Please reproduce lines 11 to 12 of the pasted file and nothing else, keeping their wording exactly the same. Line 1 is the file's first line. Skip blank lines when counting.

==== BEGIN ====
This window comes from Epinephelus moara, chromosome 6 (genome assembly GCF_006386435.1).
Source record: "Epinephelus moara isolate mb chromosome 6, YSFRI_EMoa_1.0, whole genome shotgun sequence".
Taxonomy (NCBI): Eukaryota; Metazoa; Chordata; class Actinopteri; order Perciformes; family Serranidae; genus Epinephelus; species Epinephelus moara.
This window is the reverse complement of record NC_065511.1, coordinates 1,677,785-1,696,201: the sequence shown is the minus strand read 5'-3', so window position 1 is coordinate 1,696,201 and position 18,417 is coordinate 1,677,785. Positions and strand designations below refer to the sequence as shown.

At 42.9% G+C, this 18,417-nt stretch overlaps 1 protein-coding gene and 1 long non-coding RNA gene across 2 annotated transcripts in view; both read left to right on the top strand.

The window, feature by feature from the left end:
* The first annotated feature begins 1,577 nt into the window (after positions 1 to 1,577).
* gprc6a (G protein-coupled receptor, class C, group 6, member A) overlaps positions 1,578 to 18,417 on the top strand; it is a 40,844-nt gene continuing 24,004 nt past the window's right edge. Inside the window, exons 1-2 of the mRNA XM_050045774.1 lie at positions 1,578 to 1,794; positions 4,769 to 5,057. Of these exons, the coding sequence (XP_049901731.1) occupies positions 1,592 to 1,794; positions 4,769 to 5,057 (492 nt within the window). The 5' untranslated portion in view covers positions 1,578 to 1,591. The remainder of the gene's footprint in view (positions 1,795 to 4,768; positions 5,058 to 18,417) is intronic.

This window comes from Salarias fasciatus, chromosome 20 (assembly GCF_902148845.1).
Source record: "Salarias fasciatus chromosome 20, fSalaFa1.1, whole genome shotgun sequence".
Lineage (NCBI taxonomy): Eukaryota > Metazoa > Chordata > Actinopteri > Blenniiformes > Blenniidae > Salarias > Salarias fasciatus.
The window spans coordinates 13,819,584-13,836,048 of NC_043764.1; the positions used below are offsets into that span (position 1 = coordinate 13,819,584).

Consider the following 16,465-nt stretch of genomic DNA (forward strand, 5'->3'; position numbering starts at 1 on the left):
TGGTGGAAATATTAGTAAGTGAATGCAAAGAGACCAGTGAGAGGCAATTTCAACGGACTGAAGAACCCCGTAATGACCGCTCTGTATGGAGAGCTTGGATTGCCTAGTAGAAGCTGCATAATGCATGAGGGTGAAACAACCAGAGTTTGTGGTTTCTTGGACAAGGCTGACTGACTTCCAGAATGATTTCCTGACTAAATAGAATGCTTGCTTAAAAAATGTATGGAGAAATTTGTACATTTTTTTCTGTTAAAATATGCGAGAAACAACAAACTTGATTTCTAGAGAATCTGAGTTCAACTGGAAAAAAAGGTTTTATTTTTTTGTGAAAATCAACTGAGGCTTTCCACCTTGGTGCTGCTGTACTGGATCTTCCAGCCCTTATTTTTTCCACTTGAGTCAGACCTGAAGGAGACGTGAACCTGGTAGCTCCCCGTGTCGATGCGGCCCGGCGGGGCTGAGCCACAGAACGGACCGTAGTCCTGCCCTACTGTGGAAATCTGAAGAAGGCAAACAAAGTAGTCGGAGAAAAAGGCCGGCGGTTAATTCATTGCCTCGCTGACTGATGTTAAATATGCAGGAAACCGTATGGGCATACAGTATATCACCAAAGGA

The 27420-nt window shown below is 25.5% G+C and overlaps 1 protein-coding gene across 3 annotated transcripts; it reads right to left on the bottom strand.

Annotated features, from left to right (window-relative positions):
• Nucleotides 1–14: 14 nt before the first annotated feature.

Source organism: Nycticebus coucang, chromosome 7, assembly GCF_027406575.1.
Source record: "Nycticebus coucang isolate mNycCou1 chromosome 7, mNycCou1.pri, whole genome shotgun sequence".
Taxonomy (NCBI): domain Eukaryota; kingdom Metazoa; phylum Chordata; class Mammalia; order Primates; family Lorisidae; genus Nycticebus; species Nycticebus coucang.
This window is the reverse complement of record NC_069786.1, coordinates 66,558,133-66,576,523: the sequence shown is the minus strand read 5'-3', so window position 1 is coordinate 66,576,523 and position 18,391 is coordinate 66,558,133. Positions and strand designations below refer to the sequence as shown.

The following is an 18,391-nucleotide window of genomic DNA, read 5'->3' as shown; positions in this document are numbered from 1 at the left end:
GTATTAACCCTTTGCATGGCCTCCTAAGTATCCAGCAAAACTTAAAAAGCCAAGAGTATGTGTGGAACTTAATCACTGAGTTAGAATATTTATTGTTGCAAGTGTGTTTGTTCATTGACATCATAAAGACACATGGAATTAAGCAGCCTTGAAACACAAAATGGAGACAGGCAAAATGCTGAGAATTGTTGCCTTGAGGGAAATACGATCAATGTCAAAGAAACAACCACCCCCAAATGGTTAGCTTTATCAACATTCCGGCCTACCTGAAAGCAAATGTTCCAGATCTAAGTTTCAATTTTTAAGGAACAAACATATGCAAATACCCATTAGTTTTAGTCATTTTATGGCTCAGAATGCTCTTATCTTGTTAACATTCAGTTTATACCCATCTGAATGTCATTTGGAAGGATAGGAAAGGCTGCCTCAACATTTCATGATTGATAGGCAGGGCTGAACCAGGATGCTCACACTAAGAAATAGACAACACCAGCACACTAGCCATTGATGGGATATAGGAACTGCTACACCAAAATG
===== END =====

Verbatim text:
Lineage (NCBI taxonomy): Eukaryota > Metazoa > Chordata > Actinopteri > Blenniiformes > Blenniidae > Salarias > Salarias fasciatus.
The window spans coordinates 13,819,584-13,836,048 of NC_043764.1; the positions used below are offsets into that span (position 1 = coordinate 13,819,584).